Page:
Elite: Dangerous shows us the science and technology behind creating realistic planets


There is a lot to see on this hour long recorded livestream from Frontier Developments. It opens with that camera pan away from the surface of a rocky planet – you know, the one that was teased recently – but soon shows us new footage and delves into the technical process behind its creation.

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We are shown an early version of an ice planet, complete with icy mountains and frozen plains. I imagine skidding across a frozen planet like this to provide hours of fun – especially with other players.

Planets are being built in layers, making sure they look good both up close and at a distance. For example, the ice planets will have Europa lines at a distance (curved scarring created by shifting ice). Rocky planets on the other hand are peppered with craters, but each of these is actually a dip in the terrain once you land.

The procedural planet generation creates planets based on science, from the elements they’re made out of to the tectonic activity beneath the surface – even the canyons and mountains above. Some high impact craters can even throw below surface elements outwards, spreading them across the planet’s surface in a splat.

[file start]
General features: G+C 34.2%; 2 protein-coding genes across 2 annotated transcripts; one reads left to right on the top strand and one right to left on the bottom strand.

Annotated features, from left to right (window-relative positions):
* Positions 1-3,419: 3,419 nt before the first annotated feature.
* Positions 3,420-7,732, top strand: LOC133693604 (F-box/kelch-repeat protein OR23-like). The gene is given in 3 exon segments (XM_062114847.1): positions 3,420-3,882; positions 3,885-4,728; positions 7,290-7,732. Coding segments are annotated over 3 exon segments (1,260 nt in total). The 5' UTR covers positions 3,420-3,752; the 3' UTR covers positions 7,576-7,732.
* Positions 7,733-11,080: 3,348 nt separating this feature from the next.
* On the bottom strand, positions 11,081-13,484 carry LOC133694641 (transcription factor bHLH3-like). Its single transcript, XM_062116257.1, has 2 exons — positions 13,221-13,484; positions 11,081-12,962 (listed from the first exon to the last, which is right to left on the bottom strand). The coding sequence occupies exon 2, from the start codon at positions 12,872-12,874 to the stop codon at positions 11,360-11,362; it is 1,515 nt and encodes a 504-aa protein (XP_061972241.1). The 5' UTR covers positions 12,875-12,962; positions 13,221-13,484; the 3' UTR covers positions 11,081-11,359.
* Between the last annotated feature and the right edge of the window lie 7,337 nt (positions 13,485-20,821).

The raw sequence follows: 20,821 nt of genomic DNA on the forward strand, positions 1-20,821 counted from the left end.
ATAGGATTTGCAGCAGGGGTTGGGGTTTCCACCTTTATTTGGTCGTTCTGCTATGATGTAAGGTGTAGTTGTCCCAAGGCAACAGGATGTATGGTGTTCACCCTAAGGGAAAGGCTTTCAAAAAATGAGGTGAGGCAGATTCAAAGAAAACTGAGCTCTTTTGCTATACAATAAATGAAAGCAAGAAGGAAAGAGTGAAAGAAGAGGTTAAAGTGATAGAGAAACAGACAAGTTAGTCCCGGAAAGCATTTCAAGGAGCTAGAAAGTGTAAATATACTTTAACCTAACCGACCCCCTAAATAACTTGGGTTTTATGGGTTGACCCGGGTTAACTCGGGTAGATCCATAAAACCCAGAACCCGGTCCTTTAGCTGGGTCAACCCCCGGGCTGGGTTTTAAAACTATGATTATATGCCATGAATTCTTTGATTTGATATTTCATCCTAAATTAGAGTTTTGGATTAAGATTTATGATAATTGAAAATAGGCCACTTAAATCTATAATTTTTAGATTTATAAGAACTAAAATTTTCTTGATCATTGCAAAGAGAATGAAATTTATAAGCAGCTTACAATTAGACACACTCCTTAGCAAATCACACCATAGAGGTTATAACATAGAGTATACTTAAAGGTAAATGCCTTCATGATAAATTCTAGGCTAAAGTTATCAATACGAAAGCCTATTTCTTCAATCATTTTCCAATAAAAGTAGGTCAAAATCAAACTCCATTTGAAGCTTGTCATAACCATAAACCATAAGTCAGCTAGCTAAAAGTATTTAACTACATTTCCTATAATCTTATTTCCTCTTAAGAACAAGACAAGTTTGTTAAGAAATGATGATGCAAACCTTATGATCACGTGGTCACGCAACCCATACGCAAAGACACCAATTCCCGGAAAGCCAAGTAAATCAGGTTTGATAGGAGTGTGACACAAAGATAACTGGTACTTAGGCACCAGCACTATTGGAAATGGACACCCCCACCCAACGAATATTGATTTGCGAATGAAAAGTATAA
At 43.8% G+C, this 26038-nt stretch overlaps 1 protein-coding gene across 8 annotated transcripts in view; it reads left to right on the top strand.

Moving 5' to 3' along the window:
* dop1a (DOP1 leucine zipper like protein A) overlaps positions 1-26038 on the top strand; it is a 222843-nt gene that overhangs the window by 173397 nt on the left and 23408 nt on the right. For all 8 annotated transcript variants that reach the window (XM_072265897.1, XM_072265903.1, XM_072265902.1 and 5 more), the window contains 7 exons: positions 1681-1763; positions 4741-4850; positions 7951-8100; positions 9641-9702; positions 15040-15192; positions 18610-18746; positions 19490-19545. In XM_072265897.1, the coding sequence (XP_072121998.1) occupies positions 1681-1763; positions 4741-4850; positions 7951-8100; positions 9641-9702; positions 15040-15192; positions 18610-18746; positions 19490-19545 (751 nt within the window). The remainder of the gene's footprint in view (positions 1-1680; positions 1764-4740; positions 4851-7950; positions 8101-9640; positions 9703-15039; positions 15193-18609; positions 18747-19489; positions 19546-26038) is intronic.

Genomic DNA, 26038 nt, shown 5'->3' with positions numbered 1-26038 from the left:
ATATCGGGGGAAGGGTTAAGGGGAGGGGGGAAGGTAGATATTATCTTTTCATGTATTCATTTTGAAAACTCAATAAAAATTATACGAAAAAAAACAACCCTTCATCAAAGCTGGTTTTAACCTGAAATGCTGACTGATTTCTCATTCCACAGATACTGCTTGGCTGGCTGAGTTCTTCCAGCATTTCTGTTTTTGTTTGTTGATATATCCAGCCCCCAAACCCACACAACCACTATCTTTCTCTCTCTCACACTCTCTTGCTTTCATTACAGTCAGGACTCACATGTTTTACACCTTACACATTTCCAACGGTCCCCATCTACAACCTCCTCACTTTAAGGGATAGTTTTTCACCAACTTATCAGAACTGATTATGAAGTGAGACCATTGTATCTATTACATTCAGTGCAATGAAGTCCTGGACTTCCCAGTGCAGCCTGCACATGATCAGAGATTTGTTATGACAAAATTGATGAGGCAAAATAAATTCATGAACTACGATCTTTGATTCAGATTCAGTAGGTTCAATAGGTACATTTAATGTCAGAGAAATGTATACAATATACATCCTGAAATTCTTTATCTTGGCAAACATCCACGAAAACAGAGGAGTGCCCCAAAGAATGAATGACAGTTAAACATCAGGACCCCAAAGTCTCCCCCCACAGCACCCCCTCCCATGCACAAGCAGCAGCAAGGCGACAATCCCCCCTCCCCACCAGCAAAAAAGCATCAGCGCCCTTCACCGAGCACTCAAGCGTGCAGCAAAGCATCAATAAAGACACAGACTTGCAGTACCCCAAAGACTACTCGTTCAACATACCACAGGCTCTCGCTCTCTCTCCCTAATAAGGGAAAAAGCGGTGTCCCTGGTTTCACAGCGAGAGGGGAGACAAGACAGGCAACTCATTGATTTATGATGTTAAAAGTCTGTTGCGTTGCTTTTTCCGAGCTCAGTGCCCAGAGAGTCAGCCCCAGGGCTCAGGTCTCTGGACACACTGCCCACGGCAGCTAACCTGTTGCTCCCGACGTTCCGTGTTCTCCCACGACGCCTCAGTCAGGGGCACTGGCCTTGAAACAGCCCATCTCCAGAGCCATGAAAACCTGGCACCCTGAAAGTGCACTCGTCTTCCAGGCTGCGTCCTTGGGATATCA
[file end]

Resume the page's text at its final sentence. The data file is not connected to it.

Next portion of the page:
There won’t be any caves yet, however, which is a shame. Although the developers promise plenty of interesting features on planets without exploring underground. Like Earth-like worlds, they could perhaps come later.

It’s just rocky and icy planets and planetoids for now, with the exception of the moon. You won’t be looking at the Earth in these horizons. Landable planets will make up 61% of the total in Elite’s universe, so the other [insert really big number here] planets will have to wait. For now.

What you are getting are full-scale planets, each with its own characteristics, quirks, and its own gravity.

The planetary landing itself looks a bit jittery in the videos, but that’s down to the camera speed being faster than the in-game ships. The videos are also missing the in-game lighting and the stars on the horizons, too. Keep that in mind as you watch the footage. When it’s finished, planetary landing will apparently be seamless.

See the footage for yourself below:

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